Calculating formula masses
Since a molecule - scratch that, there we go again, calling everything molecules! Since a formula is made of atoms, we can calculate a formula mass by simply adding up all the atoms that are in it. This is an application of the law of conservation of mass. Count up the number of atoms of each type in the formula, and add up the total mass. We've broken this out in the form of a table in these examples, and you'll probably want to use a somewhat similar method.
When a formula contains polyatomic ions, the number of atoms inside the brackets are multiplied by any subscript immediately behind the brackets, as shown in this example.
Here's another polyatomic ion example.
Sometimes when ionic crystals form, water becomes a part of the crystal structure. This is known as water of hydration, and the crystals are called "hydrates", or "hydrated salts". Formulas for hydrates always include a dot separator, followed by the number of water molecules attached, such as formulas like CuSO4.5H2O. There are several ways you can do such formulas. One method is to treat the water of hydration as having its own mass, and add it to the other masses as shown in this example.
The above were all examples of ionic formulas, but exactly the same principle applies to true molecular formulas, such as that of glucose.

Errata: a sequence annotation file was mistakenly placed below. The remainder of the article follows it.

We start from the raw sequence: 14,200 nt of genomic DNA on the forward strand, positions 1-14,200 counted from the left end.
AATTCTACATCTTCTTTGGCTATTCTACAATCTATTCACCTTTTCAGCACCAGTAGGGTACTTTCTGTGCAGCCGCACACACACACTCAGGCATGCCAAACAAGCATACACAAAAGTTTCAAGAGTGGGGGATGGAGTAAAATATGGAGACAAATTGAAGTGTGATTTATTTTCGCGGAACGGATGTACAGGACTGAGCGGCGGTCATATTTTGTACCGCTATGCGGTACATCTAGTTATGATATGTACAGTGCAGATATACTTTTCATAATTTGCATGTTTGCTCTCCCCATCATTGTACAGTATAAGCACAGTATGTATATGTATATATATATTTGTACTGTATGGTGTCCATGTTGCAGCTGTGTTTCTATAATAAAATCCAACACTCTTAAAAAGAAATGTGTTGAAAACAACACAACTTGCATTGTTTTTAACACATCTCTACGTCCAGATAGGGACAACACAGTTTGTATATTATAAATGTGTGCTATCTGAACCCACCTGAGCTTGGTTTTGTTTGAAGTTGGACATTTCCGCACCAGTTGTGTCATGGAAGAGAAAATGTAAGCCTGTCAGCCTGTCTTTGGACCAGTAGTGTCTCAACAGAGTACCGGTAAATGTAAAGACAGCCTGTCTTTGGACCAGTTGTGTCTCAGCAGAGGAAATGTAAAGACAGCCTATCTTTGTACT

In each of the above examples the atomic masses were rounded off at the second decimal point. Some of the atomic masses of the elements are known much more accurately than that -- and some less! Fluorine's atomic mass is the most accurately known at 18.9984032. Lead's atomic mass at 207.2, is one of the less accurate ones, because the abundance of its isotopes varies a great deal at different locations on earth. Sulfur's isotope abundance is also very variable, so it has an error of about 0.01% in atomic mass at various locations on earth. This is not enough to affect most chemical calculations. However, you should always report answers using significant figures correctly.
Calculating formula masses may seem a bit complicated at first and can be as difficult to understand as financial tools like annuity calculators. It will become much easier with a little bit of studying and patience. The above examples and questions are all great ways to practice calculating formula masses.
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